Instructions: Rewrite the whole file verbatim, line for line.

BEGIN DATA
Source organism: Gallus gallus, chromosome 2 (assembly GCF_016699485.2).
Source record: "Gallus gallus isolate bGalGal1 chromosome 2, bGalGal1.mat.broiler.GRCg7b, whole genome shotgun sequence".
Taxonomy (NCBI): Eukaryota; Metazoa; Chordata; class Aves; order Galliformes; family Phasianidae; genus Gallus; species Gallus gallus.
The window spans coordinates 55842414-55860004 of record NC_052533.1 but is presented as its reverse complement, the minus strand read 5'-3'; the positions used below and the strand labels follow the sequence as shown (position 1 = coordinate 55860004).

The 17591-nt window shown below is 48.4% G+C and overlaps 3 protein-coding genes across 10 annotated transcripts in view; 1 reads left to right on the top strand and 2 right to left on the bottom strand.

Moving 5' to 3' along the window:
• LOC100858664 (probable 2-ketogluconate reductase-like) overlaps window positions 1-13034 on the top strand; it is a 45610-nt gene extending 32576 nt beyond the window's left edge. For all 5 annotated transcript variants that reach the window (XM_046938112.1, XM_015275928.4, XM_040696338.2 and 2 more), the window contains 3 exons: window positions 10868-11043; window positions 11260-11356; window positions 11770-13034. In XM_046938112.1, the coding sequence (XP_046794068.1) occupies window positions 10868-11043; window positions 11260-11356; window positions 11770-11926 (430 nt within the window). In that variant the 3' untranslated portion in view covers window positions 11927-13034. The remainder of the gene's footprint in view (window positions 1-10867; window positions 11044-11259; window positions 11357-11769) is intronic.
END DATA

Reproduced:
Source organism: Gallus gallus, chromosome 2 (assembly GCF_016699485.2).
Source record: "Gallus gallus isolate bGalGal1 chromosome 2, bGalGal1.mat.broiler.GRCg7b, whole genome shotgun sequence".
Taxonomy (NCBI): Eukaryota; Metazoa; Chordata; class Aves; order Galliformes; family Phasianidae; genus Gallus; species Gallus gallus.
The window spans coordinates 55842414-55860004 of record NC_052533.1 but is presented as its reverse complement, the minus strand read 5'-3'; the positions used below and the strand labels follow the sequence as shown (position 1 = coordinate 55860004).

The 17591-nt window shown below is 48.4% G+C and overlaps 3 protein-coding genes across 10 annotated transcripts in view; 1 reads left to right on the top strand and 2 right to left on the bottom strand.

Moving 5' to 3' along the window:
• LOC100858664 (probable 2-ketogluconate reductase-like) overlaps window positions 1-13034 on the top strand; it is a 45610-nt gene extending 32576 nt beyond the window's left edge. For all 5 annotated transcript variants that reach the window (XM_046938112.1, XM_015275928.4, XM_040696338.2 and 2 more), the window contains 3 exons: window positions 10868-11043; window positions 11260-11356; window positions 11770-13034. In XM_046938112.1, the coding sequence (XP_046794068.1) occupies window positions 10868-11043; window positions 11260-11356; window positions 11770-11926 (430 nt within the window). In that variant the 3' untranslated portion in view covers window positions 11927-13034. The remainder of the gene's footprint in view (window positions 1-10867; window positions 11044-11259; window positions 11357-11769) is intronic.